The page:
The views of the supreme court of the United States upon this question are clearly set forth in the language of Mr. Justice Swayne, in Edwards v. Kearzey, 96 U. S. 595, 24 L. ed. 793: “The constitution of the United States declares that ‘No state shall pass any .... law impairing the obligation of contracts.' A contract is the agreement of minds, upon a sufficient consideration, that something specified shall be done, or shall not be done. The lexical definition of 'impair' is 'to make worse; to diminish in quantity, value, excellence or strength; to lessen in power; to weaken; to enfeeble; to deteriorate': Webster's Dictionary. "Obligation' is defined to be “the act of obliging or binding; that which obligates; the binding power of a vow, promise, oath, or contract,' etc.: Webster's Dictionary. The obligation of a contract includes everything within its obligatory scope. Among these elements nothing is more important than the means of enforcement. This is the breath of its vital existence. Without it, the contract, as such, in the view of the law, ceases to be, and falls into the class of those 'imperfect obligations,' as they are termed, which depend for their fulfillment upon the will and conscience of those upon whom they rest. The ideas of right and remedy are inseparable. *Want of right and want of remedy are the same thing.' .... It is also the settled doctrine of this court that the

laws which subsist at the time and place of making a contract enter into and form a part of it, as if they were expressly referred to or incorporated in its terms. This rule embraces alike those which affect its validity, construction, discharge and enforcement: Von Hoffman v. Quincy, 4 Wall. 535, 18 L. ed. 403; McCracken v. Hayward, 2 How. 608, 11 L. ed. 397. In Green v. Biddle, 8 Wheat. 1, 5 L. ed. 547, this court said, touching the point under consideration: 'It is no answer that the acts of Kentucky now in question are regulations of the remedy, and not of the right to the lands. If these acts so change the nature and extent of existing remedies as materially to impair the rights and interests of the owner, they are just as much a violation of the compact as if they overturned his rights 14 and interests.' 'One of the tests that a contract has been impaired is that its value has by legislation been diminished. It is not by the constitution to be impaired at all. This is not a question of degree, or manner or cause, but of encroaching in any respect on its obligation-dispensing with any part of its force': Planters' Bank of Mississippi v. Sharp, 6 How. 301, 12 L. ed. 447. It is to be understood that the encroachment thus denounced must be material. If it be not material, it will be regarded as of no account. These rules are axioms in the jurisprudence of this court. We think they rest upon a solid foundation. .... The remedy subsisting in a state when and where a contract is made and is to be performed is a part of its obligation, and any subsequent law of the state which so affects that remedy as substantially to impair and lessen the value of the contract is forbidden by the constitution, and is, therefore, void."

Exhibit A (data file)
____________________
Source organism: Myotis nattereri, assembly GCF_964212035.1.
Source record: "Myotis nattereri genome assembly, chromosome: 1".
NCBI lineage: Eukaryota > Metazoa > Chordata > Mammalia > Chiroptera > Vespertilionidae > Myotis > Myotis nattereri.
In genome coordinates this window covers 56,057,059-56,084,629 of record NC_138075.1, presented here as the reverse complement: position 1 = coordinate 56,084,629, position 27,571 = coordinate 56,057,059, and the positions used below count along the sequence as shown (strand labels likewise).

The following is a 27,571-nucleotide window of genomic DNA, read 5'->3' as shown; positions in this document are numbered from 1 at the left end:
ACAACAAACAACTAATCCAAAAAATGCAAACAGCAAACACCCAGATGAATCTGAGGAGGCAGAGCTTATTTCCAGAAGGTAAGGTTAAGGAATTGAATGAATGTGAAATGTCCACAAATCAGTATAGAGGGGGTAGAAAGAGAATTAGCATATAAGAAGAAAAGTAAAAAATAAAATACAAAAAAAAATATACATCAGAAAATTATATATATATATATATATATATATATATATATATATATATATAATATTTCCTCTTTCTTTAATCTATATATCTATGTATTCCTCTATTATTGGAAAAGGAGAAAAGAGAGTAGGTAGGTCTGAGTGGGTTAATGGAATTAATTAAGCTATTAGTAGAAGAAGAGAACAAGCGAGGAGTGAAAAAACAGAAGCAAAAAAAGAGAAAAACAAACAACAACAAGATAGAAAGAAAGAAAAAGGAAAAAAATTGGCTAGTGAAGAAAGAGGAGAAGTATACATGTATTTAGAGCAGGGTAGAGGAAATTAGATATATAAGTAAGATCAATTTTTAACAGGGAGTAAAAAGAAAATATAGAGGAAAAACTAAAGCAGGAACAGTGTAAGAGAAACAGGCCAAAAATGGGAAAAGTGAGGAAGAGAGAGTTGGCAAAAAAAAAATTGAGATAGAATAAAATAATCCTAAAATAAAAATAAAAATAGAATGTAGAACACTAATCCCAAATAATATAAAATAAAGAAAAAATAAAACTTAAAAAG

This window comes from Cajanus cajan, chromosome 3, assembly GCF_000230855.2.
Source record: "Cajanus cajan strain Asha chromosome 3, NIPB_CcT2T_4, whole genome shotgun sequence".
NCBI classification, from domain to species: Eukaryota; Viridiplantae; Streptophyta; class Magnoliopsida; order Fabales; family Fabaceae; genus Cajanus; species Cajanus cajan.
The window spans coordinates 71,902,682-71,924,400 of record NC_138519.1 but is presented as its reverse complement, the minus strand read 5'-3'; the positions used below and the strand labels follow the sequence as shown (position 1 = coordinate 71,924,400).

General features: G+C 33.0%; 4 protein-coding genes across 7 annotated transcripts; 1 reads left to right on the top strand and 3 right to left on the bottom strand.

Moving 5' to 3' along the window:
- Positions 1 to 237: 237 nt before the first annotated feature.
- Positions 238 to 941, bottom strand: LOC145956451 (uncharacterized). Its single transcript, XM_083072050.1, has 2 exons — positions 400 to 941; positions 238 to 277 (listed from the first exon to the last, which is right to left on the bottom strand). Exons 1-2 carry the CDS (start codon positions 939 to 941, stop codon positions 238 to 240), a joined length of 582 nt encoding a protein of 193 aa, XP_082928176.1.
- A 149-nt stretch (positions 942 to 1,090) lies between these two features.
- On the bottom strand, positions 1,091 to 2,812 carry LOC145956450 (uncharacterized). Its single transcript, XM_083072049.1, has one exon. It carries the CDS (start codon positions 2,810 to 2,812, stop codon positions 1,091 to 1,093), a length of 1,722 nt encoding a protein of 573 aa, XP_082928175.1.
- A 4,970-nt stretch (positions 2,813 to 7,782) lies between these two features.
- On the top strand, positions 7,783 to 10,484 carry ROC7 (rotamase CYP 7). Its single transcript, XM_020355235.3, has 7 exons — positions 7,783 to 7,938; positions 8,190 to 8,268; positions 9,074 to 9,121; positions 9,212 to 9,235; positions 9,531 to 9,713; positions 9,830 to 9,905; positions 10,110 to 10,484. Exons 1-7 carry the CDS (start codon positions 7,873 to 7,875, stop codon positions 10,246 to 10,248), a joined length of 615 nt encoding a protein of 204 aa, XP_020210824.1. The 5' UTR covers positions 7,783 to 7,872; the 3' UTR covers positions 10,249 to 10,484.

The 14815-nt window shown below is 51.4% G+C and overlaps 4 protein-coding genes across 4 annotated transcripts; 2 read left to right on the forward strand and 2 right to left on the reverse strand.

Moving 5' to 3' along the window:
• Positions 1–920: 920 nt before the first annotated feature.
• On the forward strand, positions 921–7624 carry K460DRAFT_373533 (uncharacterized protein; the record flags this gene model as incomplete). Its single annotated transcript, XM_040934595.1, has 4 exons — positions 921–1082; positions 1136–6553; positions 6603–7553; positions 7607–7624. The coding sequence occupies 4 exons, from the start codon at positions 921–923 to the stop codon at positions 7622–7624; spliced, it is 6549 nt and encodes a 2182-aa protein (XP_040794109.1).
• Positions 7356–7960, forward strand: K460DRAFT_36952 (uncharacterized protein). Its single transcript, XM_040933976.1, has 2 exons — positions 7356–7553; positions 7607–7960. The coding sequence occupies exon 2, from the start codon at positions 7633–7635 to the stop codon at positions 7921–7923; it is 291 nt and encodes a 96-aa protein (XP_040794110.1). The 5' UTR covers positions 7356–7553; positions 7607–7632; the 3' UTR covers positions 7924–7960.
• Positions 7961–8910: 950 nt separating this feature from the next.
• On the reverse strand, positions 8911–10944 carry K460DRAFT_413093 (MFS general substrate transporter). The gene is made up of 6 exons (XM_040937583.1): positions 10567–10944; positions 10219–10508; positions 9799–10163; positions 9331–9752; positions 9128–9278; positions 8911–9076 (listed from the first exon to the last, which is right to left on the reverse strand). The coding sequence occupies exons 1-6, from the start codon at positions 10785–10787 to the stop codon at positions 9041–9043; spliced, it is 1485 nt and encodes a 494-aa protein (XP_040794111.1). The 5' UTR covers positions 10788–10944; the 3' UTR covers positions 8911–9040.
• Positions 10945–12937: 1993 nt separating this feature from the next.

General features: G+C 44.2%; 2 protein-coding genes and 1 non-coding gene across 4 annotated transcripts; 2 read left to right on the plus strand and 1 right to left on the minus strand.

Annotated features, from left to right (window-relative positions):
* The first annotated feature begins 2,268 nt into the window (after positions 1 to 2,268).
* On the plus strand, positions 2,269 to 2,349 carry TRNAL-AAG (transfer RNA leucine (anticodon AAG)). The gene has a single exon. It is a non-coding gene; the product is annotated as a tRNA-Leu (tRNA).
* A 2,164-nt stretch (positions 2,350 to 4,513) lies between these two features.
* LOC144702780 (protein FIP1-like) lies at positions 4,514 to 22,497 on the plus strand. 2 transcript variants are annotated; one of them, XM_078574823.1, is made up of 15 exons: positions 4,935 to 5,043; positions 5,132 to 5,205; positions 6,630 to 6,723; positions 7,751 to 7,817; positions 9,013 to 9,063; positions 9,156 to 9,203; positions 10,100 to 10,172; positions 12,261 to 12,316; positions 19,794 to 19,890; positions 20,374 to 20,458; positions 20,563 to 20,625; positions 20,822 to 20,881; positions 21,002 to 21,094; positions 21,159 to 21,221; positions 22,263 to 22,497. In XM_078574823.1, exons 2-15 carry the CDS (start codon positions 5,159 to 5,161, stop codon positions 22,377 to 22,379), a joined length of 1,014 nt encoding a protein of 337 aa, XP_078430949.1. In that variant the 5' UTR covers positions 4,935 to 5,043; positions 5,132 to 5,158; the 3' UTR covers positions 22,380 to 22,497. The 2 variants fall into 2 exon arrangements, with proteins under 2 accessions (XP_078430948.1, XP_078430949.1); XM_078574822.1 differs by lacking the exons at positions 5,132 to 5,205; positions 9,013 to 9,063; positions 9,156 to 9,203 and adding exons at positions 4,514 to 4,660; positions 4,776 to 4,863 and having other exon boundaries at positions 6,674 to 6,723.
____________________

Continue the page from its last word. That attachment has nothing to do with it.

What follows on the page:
Again, in United States v. Quincy, 71 U. S. 535, 18 L. ed. 403, Mr. Justice Swayne, speaking for the court, said: “It is also settled that the laws which subsist at the time and place of the making of a contract, .... enter into and form a part of it, as if they were expressly referred to or incorporated in its terms. This principle embraces alike those which affect its validity, construction, discharge and enforcement. ... It is competent for the states to change the form of remedy, or to modify it otherwise as they may see fit, provided no substantial right secured by the contract is thereby impaired. No attempt has been made to fix definitely the line between alterations of the remedy, which are to be deemed legitimate, and those which, under the form of modifying the remedy, impair substantial rights. Every case must be determined upon its own circumstances. When

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ever the result mentioned is produced, the act is within the prohibition of the constitution, and to that extent void.”

The question, then, is, not whether the repeal related to the remedy, but whether it impaired the obligation of the purchaser's contract with the state, by making it less effective and less valuable. In Fisher v. Betts, 12 N. D. 197, 96 N. W. 132 we hold that it did, and we are still of the same opinion. The state was one of the contracting parties. It promised to those who would purchase the lands of tax debtors at its sales that it would give to them deeds which would be prima facie evidence of their title. Under this assurance the purchasers parted with their money. If the proceedings were in 15 fact regular, the prima facie effect of the deed was an unassailable assurance of title in the grantee and his successors forever. But if the purchaser be deprived of this assurance, the deed evidences nothing. Neither he nor his successors are in that event protected by the fact that the proceedings were regular. They must be prepared to furnish (sometimes an impossible thing) the actual evidence of regularity whenever their title is challenged. That this change goes to the very life and value of the contract is, we think, apparent; and we cannot believe either that the legislature intended that its promises should be meaningless, or that purchasers did not in fact rely upon it as a strong, if not controlling, inducement to part with their money.

The necessity which gave rise to statutes like this is well stated in Black on Tax Titles at section 448, in the following language: "The application of the common-law rule, casting the burden of proving every step upon the claimant under a tax title, was found to operate very much to the disadvantage of purchasers at tax sales. Aside from the difficulty of the undertaking-to prove every item in a long and technical course of proceedings—it was an arduous task to collect and preserve all the necessary fragments of evidence. Many of these were of a perishable nature, subsisting only in the files of newspapers, or fugitive documents; and the lapse of a considerable number of years, from the time of the first assessment, frequently put it beyond the power of the purchaser to fortify his claim with the evidence that was required of him. This fact, taken in conjunction with the strict and minute compliance with the statutory directions that was demanded of all the officers concerned, and with the extreme probability that some flaw, some slight omission or irregularity, could be detected in the proceedings, tended to make tax sales entirely nugatory. It became pro